That same uncle seems to have authority of advisor in Andre Johnson’s most recent contract negotiations. The problem is that uncle Johnson is not certified by the NFLPA and thus does not have authority to directly negotiate with any NFL organization. If the rules are adhered to, that means that Andre Johnson must do all the talking himself. That’s a tough thing to do when you have five years remaining on your current contract and you are (at least should be) spending most of your time every day building strength, practicing, and watching film, along with doing good for your community through philanthropic events/causes. Not to mention, I think Johnson also wants to use some of his free time to enjoy the money he is working so hard to earn.
If you are a four time Pro Bowler who has led the NFL in receiving yards for the past two seasons, do you really want to skip on the 3% (maximum) agent fee? Johnson is about to enter year four of an eight-year deal that was an extension of his rookie contract. I don’t care how good Johnson is, he could use the help of an experienced negotiator in trying to work out a new deal under his current constraints.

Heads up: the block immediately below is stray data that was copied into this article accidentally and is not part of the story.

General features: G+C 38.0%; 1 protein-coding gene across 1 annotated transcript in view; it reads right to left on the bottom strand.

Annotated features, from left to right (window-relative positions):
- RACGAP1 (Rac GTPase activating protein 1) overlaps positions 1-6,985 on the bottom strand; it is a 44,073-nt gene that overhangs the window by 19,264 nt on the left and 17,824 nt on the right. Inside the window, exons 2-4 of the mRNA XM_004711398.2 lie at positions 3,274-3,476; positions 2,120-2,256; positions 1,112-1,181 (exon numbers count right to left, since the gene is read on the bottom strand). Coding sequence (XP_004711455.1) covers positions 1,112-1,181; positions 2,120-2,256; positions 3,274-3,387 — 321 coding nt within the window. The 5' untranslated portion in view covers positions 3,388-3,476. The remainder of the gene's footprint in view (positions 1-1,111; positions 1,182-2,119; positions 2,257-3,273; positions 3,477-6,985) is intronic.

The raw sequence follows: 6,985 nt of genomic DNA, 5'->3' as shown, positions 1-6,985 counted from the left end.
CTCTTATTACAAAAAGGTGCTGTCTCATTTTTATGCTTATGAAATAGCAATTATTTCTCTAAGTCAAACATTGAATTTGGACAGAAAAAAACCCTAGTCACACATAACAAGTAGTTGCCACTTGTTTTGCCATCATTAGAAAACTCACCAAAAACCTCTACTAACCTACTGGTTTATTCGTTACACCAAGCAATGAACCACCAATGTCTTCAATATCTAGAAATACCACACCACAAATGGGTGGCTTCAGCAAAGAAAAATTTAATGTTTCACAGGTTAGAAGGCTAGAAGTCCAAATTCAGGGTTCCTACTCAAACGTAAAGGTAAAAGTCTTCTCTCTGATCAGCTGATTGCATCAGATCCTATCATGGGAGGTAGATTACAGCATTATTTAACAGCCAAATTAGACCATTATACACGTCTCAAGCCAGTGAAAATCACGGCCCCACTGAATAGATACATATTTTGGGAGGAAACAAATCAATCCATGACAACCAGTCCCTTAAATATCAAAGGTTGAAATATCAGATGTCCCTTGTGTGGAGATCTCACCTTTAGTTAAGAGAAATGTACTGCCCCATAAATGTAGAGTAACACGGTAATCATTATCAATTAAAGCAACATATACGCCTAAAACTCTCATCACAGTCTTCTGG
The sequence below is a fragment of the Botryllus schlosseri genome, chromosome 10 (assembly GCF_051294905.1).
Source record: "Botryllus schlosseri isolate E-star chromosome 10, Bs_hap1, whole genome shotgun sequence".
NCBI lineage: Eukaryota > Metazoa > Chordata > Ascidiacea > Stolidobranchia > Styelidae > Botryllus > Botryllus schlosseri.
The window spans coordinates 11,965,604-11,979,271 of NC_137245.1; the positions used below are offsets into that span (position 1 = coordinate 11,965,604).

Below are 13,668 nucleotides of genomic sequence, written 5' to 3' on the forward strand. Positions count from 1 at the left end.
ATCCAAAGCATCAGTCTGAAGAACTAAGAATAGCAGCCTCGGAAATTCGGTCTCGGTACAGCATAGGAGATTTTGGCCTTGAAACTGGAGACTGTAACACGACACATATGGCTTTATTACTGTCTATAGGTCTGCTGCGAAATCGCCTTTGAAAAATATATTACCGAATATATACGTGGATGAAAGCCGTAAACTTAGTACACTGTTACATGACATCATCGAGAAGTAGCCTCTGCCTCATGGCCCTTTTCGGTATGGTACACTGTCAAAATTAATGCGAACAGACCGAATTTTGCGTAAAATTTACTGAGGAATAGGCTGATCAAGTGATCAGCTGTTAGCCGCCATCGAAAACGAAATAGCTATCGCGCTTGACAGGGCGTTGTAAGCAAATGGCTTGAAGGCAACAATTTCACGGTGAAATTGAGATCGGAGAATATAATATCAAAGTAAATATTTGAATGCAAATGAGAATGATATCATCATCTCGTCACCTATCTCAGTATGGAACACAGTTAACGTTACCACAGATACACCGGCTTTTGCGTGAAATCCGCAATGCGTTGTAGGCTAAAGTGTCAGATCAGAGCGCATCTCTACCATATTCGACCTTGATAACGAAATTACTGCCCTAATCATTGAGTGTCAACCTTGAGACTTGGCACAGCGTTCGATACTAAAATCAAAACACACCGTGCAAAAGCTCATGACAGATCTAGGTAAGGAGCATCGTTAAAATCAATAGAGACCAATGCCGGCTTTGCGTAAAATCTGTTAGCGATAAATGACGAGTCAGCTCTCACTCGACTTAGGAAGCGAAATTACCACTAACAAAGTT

This post is not about whether or not Johnson deserves more money than what he is due to earn on his current contract. It is about aligning yourself with the proper advisors when entering such important discussions. You would think that Johnson learned the first time around.
Do not confuse Johnson’s situation with that of Mark Sanchez, who hired his brother, a business litigator with a firm who was certified by the NFLPA and also involved Athletes First in negotiations. I was even a little skeptical of that decision at first, but it in no way compares to Johnson’s decision to have his non-licensed uncle serve as his advisor.
[This article originally appeared on the Sports Agent Blog]